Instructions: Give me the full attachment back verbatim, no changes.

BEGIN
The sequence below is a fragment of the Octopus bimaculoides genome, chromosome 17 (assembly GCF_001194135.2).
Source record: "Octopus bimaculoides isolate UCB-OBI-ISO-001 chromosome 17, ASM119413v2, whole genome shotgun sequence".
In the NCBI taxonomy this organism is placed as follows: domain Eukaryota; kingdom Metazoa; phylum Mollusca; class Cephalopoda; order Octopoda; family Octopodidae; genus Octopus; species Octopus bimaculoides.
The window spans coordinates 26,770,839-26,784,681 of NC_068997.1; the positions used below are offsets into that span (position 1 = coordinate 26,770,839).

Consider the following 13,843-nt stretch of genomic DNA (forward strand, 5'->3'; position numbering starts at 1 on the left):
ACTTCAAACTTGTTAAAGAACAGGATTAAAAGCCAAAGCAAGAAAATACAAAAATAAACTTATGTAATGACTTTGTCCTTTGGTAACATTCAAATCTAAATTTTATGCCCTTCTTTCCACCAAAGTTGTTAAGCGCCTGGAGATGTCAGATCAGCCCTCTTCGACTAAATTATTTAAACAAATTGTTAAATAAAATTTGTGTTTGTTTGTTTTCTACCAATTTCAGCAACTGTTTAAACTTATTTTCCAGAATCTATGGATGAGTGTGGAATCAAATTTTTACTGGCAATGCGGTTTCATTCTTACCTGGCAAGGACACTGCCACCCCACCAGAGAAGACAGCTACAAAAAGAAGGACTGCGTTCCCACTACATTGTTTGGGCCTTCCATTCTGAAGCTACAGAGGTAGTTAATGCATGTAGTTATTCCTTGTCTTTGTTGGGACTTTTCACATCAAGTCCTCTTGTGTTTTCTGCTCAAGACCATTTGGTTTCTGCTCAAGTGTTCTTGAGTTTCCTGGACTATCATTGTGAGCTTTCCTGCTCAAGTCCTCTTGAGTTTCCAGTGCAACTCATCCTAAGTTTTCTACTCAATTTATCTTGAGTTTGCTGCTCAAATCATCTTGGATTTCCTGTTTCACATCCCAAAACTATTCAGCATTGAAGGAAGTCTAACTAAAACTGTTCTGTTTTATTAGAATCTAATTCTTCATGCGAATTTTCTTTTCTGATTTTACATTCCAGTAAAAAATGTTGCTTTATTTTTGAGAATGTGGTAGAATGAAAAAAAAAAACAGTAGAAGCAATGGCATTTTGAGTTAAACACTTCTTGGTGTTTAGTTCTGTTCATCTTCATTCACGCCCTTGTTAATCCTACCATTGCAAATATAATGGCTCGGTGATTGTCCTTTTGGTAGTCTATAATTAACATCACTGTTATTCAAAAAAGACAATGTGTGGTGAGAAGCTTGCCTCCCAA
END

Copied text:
The sequence below is a fragment of the Octopus bimaculoides genome, chromosome 17 (assembly GCF_001194135.2).
Source record: "Octopus bimaculoides isolate UCB-OBI-ISO-001 chromosome 17, ASM119413v2, whole genome shotgun sequence".
In the NCBI taxonomy this organism is placed as follows: domain Eukaryota; kingdom Metazoa; phylum Mollusca; class Cephalopoda; order Octopoda; family Octopodidae; genus Octopus; species Octopus bimaculoides.
The window spans coordinates 26,770,839-26,784,681 of NC_068997.1; the positions used below are offsets into that span (position 1 = coordinate 26,770,839).

Consider the following 13,843-nt stretch of genomic DNA (forward strand, 5'->3'; position numbering starts at 1 on the left):
ACTTCAAACTTGTTAAAGAACAGGATTAAAAGCCAAAGCAAGAAAATACAAAAATAAACTTATGTAATGACTTTGTCCTTTGGTAACATTCAAATCTAAATTTTATGCCCTTCTTTCCACCAAAGTTGTTAAGCGCCTGGAGATGTCAGATCAGCCCTCTTCGACTAAATTATTTAAACAAATTGTTAAATAAAATTTGTGTTTGTTTGTTTTCTACCAATTTCAGCAACTGTTTAAACTTATTTTCCAGAATCTATGGATGAGTGTGGAATCAAATTTTTACTGGCAATGCGGTTTCATTCTTACCTGGCAAGGACACTGCCACCCCACCAGAGAAGACAGCTACAAAAAGAAGGACTGCGTTCCCACTACATTGTTTGGGCCTTCCATTCTGAAGCTACAGAGGTAGTTAATGCATGTAGTTATTCCTTGTCTTTGTTGGGACTTTTCACATCAAGTCCTCTTGTGTTTTCTGCTCAAGACCATTTGGTTTCTGCTCAAGTGTTCTTGAGTTTCCTGGACTATCATTGTGAGCTTTCCTGCTCAAGTCCTCTTGAGTTTCCAGTGCAACTCATCCTAAGTTTTCTACTCAATTTATCTTGAGTTTGCTGCTCAAATCATCTTGGATTTCCTGTTTCACATCCCAAAACTATTCAGCATTGAAGGAAGTCTAACTAAAACTGTTCTGTTTTATTAGAATCTAATTCTTCATGCGAATTTTCTTTTCTGATTTTACATTCCAGTAAAAAATGTTGCTTTATTTTTGAGAATGTGGTAGAATGAAAAAAAAAAACAGTAGAAGCAATGGCATTTTGAGTTAAACACTTCTTGGTGTTTAGTTCTGTTCATCTTCATTCACGCCCTTGTTAATCCTACCATTGCAAATATAATGGCTCGGTGATTGTCCTTTTGGTAGTCTATAATTAACATCACTGTTATTCAAAAAAGACAATGTGTGGTGAGAAGCTTGCCTCCCAA